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View Diary: Tan lejos de Dios y tan cerca de Arizona (so far from God and so close to Arizona) (47 comments)

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  •  No Irish ancestors that I know of-yet my grandmom (1+ / 0-)
    Recommended by:
    conchita

    had red hair...The first "undocumenteds" in my family that arrived here came from England. I love Oaxaca. The first time I entered Oaxaca I did so illegally on Xmas day in the back of a banana-filled trailer coming from Guatemala. It is one of the poorest states in Mexico and has endemic problems of poverty & getting the same level of social services that other states in Mexico get. I hope you are able one day to get a business going down there.

    Meteor Blades seems to do an outstanding job of community moderation despite the abject failure to be perfect.

    by catilinus on Sat May 01, 2010 at 08:24:17 PM PDT

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    •  yes, the poverty is extreme (2+ / 0-)
      Recommended by:
      catilinus, asterkitty

      i have many hand made artifacts, both because i love the work and because i wanted to do what i could to help people eat.  i was not your typical bargain hunting tourist, except in the mercado where it was expected.

      on the back of a banana filled trailer!  i think that beats my story about taking the classe ordinaire bus from oaxaca to pochutla which very nearly slid off the side of the mountain in the middle of the night because the rains had eroded the road.  

      •  Hey, I think I was on that bus! (2+ / 0-)
        Recommended by:
        conchita, asterkitty

        from oaxaca to pochutla which very nearly slid off the side of the mountain in the middle of the night because the rains had eroded the road.

        Well, it was the bus to Monte Alban-but it did nearly veer off the cliff several times because of the rain. That was probably the scariest ride I had in Mexico-riding with the bananas wasn't scary.

        Meteor Blades seems to do an outstanding job of community moderation despite the abject failure to be perfect.

        by catilinus on Sat May 01, 2010 at 08:38:02 PM PDT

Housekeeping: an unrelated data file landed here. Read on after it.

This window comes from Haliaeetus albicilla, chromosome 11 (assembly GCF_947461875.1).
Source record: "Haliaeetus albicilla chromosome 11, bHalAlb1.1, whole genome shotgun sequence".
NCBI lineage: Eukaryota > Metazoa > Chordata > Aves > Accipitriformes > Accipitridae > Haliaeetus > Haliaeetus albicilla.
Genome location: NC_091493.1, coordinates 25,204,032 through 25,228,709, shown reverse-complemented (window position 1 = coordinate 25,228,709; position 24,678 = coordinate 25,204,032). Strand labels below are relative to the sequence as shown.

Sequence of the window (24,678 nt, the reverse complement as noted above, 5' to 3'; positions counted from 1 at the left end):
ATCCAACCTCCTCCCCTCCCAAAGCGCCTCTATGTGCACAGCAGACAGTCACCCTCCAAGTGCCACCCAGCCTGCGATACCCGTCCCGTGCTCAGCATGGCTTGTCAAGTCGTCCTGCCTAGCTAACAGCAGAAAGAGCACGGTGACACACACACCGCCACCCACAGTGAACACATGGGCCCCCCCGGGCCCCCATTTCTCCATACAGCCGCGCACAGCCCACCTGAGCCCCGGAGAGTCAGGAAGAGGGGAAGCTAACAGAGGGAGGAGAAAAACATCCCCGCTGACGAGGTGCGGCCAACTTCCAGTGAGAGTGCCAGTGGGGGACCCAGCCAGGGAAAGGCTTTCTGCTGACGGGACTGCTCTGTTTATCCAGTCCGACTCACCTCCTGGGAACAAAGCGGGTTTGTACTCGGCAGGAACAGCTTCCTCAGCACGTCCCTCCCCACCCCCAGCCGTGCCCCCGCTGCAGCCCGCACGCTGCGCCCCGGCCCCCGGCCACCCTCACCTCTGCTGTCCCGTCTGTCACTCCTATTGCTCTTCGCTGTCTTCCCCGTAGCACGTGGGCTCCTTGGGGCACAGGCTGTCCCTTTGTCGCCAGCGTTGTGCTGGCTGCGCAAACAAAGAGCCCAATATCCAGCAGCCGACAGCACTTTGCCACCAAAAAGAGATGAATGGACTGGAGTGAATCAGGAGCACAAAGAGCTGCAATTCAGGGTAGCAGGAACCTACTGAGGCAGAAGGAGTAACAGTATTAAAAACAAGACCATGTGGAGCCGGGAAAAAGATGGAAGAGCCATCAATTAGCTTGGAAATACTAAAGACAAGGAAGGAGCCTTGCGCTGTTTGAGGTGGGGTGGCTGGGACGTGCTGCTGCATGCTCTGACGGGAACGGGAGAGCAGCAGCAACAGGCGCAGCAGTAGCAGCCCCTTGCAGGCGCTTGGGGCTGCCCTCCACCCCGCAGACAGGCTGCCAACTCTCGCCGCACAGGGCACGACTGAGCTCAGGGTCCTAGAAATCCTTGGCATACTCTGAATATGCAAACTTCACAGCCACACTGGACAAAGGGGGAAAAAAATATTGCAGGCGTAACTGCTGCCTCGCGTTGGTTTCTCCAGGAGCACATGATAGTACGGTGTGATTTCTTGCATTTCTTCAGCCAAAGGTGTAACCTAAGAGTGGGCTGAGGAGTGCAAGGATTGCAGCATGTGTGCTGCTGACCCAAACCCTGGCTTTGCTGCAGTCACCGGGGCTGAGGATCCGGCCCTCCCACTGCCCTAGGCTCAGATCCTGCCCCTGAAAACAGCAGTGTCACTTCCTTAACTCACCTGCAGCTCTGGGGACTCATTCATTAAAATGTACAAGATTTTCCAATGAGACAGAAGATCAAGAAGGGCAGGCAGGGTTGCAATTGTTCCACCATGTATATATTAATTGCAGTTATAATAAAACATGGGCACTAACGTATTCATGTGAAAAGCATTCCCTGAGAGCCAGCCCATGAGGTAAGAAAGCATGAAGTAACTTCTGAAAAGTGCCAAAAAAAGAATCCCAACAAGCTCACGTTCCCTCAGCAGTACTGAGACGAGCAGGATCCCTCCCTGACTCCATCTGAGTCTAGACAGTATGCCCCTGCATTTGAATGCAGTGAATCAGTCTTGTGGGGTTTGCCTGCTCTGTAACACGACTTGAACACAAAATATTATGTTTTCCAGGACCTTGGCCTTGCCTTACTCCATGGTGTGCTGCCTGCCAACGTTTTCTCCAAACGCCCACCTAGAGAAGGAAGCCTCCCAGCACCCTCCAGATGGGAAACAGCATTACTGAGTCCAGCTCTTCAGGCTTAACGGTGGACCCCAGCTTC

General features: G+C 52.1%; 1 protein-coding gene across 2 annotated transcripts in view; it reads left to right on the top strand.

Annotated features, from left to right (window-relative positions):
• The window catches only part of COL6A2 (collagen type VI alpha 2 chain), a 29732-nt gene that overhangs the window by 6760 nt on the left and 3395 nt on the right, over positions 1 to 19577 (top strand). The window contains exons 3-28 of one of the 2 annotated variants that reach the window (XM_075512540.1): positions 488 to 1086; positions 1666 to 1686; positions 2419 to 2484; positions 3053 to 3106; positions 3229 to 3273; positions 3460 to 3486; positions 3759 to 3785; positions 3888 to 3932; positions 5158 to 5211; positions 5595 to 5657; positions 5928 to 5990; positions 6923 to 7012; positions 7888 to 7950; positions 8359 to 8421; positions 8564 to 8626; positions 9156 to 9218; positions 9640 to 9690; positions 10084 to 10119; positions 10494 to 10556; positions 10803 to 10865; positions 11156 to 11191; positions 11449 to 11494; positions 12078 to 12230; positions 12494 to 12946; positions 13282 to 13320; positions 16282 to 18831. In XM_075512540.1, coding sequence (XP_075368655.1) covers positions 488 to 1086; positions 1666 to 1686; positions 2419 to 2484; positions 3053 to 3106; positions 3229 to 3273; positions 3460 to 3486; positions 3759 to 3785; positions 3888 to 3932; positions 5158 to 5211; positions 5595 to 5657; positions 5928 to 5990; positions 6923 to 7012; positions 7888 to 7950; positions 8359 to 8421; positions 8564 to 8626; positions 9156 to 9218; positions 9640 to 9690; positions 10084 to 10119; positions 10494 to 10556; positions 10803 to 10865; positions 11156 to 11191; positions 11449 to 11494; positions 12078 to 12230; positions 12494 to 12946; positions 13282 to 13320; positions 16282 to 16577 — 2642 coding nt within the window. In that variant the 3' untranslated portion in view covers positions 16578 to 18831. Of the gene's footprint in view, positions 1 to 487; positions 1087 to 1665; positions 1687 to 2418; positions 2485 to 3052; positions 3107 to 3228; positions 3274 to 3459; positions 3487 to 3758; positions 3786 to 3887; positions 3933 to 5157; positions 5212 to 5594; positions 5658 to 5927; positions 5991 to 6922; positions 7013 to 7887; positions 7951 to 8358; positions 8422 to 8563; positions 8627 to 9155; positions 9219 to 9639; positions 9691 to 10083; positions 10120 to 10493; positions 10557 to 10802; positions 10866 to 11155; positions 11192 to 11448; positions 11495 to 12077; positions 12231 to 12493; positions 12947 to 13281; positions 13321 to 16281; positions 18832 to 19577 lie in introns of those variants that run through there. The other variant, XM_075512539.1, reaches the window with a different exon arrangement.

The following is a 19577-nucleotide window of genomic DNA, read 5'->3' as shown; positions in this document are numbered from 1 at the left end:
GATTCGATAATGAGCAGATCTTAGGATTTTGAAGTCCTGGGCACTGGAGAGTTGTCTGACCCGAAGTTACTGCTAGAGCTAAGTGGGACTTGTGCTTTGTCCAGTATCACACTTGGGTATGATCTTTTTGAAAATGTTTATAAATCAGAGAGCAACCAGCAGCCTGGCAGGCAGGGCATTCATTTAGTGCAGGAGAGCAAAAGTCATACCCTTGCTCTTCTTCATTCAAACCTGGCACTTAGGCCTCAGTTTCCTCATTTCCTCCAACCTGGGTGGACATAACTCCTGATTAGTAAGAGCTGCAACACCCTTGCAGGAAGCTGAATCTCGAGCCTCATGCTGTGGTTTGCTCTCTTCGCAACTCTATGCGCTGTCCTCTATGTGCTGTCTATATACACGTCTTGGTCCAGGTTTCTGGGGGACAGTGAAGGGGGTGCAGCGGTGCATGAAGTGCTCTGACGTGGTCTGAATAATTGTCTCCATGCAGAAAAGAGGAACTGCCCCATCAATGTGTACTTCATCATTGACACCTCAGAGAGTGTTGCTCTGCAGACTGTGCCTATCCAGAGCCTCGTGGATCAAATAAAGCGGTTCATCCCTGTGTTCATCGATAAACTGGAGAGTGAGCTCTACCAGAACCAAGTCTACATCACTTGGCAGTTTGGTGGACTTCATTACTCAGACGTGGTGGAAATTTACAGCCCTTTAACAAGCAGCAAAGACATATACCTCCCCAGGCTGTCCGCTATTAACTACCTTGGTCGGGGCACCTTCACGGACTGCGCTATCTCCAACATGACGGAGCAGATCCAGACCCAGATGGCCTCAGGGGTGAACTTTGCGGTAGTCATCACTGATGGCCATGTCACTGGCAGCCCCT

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        •  scary (2+ / 0-)
          Recommended by:
          catilinus, Lady Libertine

          yep.  everyone was yelling "abre la puerta" and trying to climb out windows because the driver was too busy trying to manage the bus to be able to get up and open the door.  i'd just had an amazing weekend and decided if it was my night to die so be it.  and no one would ever know because no one but my friends in huatulco knew i was on the bus and they only knew that i'd be back in a week or so.  

          obviously, the bus made it back to oaxaca but it did require all of the men on the bus working together to build up the road so that we could pass.  i will never forget it.  i've considered traveling on as many local and classe ordinaire buses as possible and photographing the front windows, but i won't if i've got it in me to take that route ever again.  there was a reason why the classe ordinaire got there two hours faster than the luxe and it wasn't the different route - it was because the music was up loud and the driver careened down those hairpin turns stopping only long enough for someone to quickly hop on and his little boys closed the door behind them while the bus was already moving.  i loved being a part of it but wish i hadn't chosen a seat right behind the driver.  

          i hope your diary gets read by a lot more people - hard to say at this hour on a weekend.  you've written about stuff that people should hear about.

          •  I read your post & realized how lucky I was never (1+ / 0-)
            Recommended by:
            conchita

            to have sat right behind a driver in the sierras. Also, I was spared ever having to help build up a road....

            A looong time ago I took Greyhound from SF to the Border. Then boarded a Tres Estrellas de Oro bus that traversed Mexico, switched at the Guatemalan border & eventually reached El Salvador...all on buses. That trip was...overwhelming. From the northern border of Mexico to the southern the bus had two drivers, with each taking turns sleeping on a mattress in one of the luggage storage units below.

            Meteor Blades seems to do an outstanding job of community moderation despite the abject failure to be perfect.

            by catilinus on Sun May 02, 2010 at 10:45:01 AM PDT

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            •  omg, i forgot about the luggage "berth" (0+ / 0-)

              when i would take a similar bus line from oaxaca to huatulco, we would get there around 5 am and the driver would crash down there immediately.  i only knew because i left a bag one day and one of the local kids woke him up for me.